Blogger’s health warning: this post was lovingly crafted with the help of voice recognition software (specifically, Microsoft Word), so readers are warned that reading it may make you feel as if you have been accosted by someone with verbal diarrhoea.
For the past two or three years I’ve been going to bed earlier and earlier and getting up earlier and earlier. This is a result of my insomnia and the various strategies I’ve put in place to tackle it, and a side effect of getting up at four or five in the morning has been my exercise routine, which has also shifted to earlier in the day.
At first I was going walking or jogging or cycling at about six o’clock in the morning, so I would arrive back at the house when my wife and children were up and about, whereas for the past year or so, I’ve been getting up, getting dressed, leaving the house, going jogging or cycling, and getting back when they’re still asleep. During the summer this is not necessarily a difficult thing to do, or at least it doesn’t present too many practical problems. Also – and this is something I will post about in due course – you get some wonderful opportunities to photograph the sunrise and the golden hour, and last summer I took a series of early morning photographs of which I’m very proud, although in a sense it’s cheating to take photographs at that time in the morning because everything looks beautiful, even if you’re cycling past a concrete building, on a main road, with telegraph poles and dustbins and so on surrounding you. The morning light is so enchanting that you can’t fail to take good photographs, no matter how incompetent you may be as a photographer or whatever equipment it is that you’re using.
As my early morning cycling and jogging exploits continued into autumn and winter, I found myself getting up, getting dressed, going out, and getting back to the house all while it was still dark. I enjoy the sense of adventure that this presents and in fact, the only real reason that I’ve stopped doing it recently is because I’ve been busy with work and had plenty of other things to be getting on with. Four or five in the morning is a time when the house is quiet (apart from the cat, who meows from the other side of the dining room door, begging me to play with him). It’s a time when I can concentrate and get a good hour or so of translating done while I’m alert and drinking my morning coffee.
Apart from it being dark, one of the factors that makes cycling and jogging difficult in the winter is that it’s very cold and the preparation takes an unnecessarily long time. Another thing that I like to do at that time in the morning is listen to podcasts and music, so I have to get my smartphone and my Bluetooth headphones ready, in addition to putting on an extra couple of layers of clothing, gloves, hat, and snood.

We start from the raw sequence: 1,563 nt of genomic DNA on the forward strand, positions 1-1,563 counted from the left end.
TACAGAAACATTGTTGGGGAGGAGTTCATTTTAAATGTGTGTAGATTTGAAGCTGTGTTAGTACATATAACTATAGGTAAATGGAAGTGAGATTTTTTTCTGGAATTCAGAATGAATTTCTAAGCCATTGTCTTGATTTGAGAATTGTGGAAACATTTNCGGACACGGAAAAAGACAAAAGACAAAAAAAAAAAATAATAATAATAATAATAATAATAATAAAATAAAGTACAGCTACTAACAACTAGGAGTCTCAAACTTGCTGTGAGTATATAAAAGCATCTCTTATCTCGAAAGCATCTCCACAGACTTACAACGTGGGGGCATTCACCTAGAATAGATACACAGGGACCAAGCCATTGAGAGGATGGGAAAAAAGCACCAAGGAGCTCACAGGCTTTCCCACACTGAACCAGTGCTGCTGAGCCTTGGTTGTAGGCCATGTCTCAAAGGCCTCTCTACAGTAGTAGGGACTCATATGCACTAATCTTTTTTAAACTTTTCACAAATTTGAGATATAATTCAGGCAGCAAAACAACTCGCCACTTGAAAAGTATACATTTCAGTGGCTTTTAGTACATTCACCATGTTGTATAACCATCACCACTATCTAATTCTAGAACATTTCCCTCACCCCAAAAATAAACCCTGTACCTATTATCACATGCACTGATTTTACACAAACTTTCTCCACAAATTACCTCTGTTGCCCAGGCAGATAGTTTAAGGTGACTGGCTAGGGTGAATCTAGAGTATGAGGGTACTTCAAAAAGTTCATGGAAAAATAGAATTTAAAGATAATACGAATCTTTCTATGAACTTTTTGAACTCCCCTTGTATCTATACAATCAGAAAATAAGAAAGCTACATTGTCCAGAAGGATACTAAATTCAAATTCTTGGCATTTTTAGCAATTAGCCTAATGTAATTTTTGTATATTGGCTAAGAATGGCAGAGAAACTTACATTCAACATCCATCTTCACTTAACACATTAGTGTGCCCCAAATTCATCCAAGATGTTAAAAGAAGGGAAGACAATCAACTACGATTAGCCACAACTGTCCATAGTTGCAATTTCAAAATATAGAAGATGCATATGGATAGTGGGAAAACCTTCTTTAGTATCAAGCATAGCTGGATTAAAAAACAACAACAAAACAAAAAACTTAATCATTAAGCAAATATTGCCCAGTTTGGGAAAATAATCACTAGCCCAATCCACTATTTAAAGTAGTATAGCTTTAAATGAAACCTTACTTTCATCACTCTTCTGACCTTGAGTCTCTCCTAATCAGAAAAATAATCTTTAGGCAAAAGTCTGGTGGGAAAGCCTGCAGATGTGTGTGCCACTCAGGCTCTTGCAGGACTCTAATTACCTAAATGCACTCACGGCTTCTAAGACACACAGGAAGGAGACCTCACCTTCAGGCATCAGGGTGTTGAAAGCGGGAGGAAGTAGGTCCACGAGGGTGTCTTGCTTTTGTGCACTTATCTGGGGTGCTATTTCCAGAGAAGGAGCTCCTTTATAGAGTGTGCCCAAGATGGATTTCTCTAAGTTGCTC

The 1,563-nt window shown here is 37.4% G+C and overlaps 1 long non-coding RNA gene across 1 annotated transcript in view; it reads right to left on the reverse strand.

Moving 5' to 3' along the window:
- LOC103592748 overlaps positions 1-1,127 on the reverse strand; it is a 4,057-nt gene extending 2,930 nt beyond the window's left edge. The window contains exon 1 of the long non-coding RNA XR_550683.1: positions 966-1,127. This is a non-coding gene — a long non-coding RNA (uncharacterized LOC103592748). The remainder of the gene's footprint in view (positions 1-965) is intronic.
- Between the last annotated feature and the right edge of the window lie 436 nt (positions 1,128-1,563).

(Many years ago I was told by a work colleague that a snood or a scarf is a good way of preventing colds, in the sense that it protects your throat. Whether that’s true or not, I don’t know, but it’s something that I still do.)
Perhaps the most annoying aspect of going outside when it’s very cold is what in America they call “hangnail.” I still don’t really know what it’s called in British English and in Japanese it’s sakamuké or sasakuré. Basically, it is the condition where the skin on either side of a thumbnail or fingernail splits. It doesn’t bleed, but it does hurt a lot. Once you have hangnail, all sorts of everyday tasks become painful, so before I put on my gloves, I have to apply some special cream. My uncle in the UK recommended something called Snowfire, which is a kind of deodorant-style stick that contains a painkiller, as well as additional ingredients of obscure origin. Snowfire isn’t available in Japan and when I checked, it was sold out on Amazon, too, so I use this thing called Kiss Me (don’t laugh), which was recommended to me by my mother-in-law. She does a lot of cleaning, washing up, and laundry all year round, so her hands get very dry and she suffers from hangnail, too. I found that Kiss Me is very good, but you still need to apply it pretty much every day and the best time to do so is before you put on some gloves, so it has some time to work before you next wash your hands or the cream rubs off on whatever it is you’re handling.
There aren’t very many cars around at night, but it is slightly dangerous if you don’t have proper lights on your bike, and even if it’s not dangerous, you can’t see where you’re going very well and you may bash a into curbstone or fall down a drain. An ordinary bicycle light isn’t quite enough to show you where you’re going – as a rule, bicycle lights aren’t for the rider to see what’s around them, they’re for making them more visible to other drivers and pedestrians. So I eventually settled on using a headlight, too. You know the kind of thing I mean: a miner’s headlamp with an elasticated strap.
The coldest it’s been these past few months was about minus five or six degrees Celsius, and there’s something quite bracing about that if you’re wrapped up warm and moving your body, and sweating underneath all those layers of clothing isn’t such a bad thing.